Ten times that day I tossed my cookies. Until I was purging foul air because there was nothing solid left to purge. When I looked in the mirror my face was blotched with red pixelated dots where the blood vessels had ruptured. My eyes were glassy, watery, not-quite-there. My hair had little bits of upchuck dangling like ornaments on the world’s nastiest Christmas tree.
Moment of clarity. I had to get off the drugs.
So I quit. Cold turkey. Two-hundred degrees below zero turkey. No more opioids for me.
But as I shivered in misery, I knew I needed something to stop the monkey on my back from screaming:
So I brewed some magic tea. Secret ingredient: Cannabis. Marijuana, Mary Jane, Devil’s weed. Grown organically in my friend’s backyard.
I drank. I waited. Breath bated. Hoping the power of ganja would be a match for the Opioid King.
Fifteen minutes. Nothing. Half an hour. Nothing. Forty-five minutes. Nothing.
Just as I was about to glug down the whole rest of the batch, a wave of peace swept through me. It was different from the Oxy high. More happy than ecstatic. Energizing instead of enervating.
I notice that a big dopey grin is on my lips and the monkey has scurried away to find another junkie to torment.
The Cannabis effect lasted about six hours. Then I fell into a golden slumber and stayed under until the next morning. When I woke the monkey was back, digging its sharp little fingers into my neck and screaming:
I scarfed down more magic tea. Fifty minutes of freezing, sweating, and moaning followed, as I waited to be rescued again from the opioid’s stranglehold. At minute 51, the sweet peace again eased into me, and the monkey stalked off in a disappointed huff.
I got better at timing my high so it kicked in before the serious jonesing began. A week later my mojo was back. I changed my rehab workout into a mindful-of-the-pain-warnings ritual.
It’s now three months post-surgery. My knee is largely pain-free for the first time in four decades. I’ve been off the poisonous opioids for a month, and I feel zero desire to take another ride on that death-trap roller coaster. I’ve reduced the magic tea intake to micro-dosing.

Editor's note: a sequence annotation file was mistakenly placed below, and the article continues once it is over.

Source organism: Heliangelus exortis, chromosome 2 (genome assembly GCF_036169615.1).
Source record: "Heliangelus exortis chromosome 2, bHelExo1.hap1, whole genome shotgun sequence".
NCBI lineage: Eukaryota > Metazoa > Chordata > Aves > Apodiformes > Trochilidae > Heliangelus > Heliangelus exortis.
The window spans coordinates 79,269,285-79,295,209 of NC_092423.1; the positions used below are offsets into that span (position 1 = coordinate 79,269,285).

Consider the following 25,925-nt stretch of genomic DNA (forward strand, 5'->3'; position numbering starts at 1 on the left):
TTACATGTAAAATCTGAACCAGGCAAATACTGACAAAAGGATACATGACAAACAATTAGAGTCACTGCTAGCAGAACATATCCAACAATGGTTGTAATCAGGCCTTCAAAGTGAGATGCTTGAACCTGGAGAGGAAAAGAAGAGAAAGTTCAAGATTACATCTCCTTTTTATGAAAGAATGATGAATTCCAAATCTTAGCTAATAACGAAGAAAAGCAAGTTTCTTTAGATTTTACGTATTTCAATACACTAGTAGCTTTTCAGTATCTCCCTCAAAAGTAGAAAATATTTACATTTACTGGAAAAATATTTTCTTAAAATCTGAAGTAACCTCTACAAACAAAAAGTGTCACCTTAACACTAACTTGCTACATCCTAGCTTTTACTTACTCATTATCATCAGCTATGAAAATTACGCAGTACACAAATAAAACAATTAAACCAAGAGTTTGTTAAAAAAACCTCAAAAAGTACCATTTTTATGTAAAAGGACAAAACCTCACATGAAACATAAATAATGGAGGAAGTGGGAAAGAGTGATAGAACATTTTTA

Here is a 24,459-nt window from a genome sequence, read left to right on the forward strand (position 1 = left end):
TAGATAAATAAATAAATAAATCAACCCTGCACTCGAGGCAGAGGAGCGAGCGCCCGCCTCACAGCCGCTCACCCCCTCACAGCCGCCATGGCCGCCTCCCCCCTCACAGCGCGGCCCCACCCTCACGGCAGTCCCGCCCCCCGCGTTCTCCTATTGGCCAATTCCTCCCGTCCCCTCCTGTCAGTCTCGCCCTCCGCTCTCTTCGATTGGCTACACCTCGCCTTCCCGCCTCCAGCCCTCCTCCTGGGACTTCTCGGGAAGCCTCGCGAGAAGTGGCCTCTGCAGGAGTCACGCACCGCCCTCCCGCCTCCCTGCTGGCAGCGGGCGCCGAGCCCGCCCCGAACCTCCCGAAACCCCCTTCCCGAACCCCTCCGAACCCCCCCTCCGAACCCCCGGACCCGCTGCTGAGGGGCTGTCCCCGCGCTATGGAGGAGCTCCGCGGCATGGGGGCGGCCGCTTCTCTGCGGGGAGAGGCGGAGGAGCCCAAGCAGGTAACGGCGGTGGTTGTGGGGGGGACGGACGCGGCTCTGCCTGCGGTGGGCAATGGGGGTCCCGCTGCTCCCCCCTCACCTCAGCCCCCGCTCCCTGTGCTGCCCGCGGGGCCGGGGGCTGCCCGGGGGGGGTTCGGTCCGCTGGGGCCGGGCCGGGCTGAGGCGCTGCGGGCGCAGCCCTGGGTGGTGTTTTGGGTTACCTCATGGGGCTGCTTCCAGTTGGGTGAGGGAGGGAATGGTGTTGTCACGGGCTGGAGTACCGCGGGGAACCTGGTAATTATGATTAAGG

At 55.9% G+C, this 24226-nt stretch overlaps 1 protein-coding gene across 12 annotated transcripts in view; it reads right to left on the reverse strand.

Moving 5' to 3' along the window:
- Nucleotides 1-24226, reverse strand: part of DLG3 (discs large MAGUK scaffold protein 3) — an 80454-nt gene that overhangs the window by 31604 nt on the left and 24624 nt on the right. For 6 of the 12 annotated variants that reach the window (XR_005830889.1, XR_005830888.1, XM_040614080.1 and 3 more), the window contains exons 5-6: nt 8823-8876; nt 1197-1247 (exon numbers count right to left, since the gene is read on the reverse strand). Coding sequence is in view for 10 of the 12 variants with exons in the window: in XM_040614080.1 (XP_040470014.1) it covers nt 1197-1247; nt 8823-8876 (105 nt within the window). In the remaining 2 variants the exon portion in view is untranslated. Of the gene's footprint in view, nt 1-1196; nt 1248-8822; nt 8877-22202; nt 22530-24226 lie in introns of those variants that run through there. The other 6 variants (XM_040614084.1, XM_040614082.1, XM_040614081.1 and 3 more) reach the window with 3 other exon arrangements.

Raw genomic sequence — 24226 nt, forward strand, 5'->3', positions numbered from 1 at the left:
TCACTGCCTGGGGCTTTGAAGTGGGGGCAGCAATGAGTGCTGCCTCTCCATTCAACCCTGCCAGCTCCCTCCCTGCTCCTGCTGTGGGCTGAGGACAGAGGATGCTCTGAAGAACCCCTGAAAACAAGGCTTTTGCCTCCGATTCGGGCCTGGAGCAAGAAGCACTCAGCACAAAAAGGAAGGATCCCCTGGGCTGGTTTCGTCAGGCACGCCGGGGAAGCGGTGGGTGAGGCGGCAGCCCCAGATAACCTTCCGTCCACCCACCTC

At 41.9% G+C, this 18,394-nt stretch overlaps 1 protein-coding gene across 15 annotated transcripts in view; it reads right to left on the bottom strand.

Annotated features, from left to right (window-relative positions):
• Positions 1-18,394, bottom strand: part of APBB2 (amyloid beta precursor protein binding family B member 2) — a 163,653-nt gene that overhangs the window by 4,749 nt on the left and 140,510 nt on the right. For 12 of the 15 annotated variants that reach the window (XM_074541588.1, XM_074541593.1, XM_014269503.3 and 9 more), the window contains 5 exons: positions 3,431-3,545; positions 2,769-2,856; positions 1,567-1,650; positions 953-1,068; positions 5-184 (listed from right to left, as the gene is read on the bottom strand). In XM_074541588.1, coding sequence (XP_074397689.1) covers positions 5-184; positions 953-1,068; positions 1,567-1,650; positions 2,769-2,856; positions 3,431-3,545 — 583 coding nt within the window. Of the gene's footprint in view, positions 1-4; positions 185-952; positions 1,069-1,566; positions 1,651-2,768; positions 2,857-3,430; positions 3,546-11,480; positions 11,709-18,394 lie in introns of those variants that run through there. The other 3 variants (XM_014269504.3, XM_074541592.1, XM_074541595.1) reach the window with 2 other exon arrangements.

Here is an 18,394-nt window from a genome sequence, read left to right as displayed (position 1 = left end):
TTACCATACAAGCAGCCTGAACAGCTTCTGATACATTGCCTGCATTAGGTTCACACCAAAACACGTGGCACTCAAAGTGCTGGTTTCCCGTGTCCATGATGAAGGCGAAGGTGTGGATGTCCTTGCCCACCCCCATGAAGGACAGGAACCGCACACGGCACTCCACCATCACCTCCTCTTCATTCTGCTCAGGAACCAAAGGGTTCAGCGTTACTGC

Using marijuana, an illegal federal Schedule 1 controlled substance felony drug, I kicked my addiction to a killer opioid which is legal. A drug produced by Big Pharma, handed out by many wealthy doctors with no warning, guidelines, or consequences. And yet, I am unable to legally buy the herb I needed to heal. An herb that requires no R&D, FDA approval and, if not illegal, would be affordable. So is the solution to jail the illegal purveyors of drugs that I got 60 at a clip without even an appointment? Or do we need to re-examine the chain from the top down? The questions contain the very obvious answer. And now that there’s hard numbers to back up the anecdotal experience of myself and countless others who use cannabis to relieve pain to resist opioids, isn’t change finally possible?
Like most Americans, I’m exhausted, exasperated and beyond frustrated by how much I pay for my health care, how little I get for that money, and how broken our medical system is. If there was a march on the subject, I and my new knee would be there.
But on this lovely spring day, I’m overjoyed that I am myself again. Thanks, Mary Jane.
David Henry Sterry is the author of 16 books, a performer, muckraker, educator, and activist. His first memoir, Chicken: Self-Portrait of a Man for Rent, was a national bestseller and has been translated into 12 languages. His book, Hos, Hookers, Call Girls & Rent Boys, appeared on the front cover of The New York Times Book Review. He’s been featured in or on The Washington Post, The Wall Street Journal, The New York Times, NPR, and many others.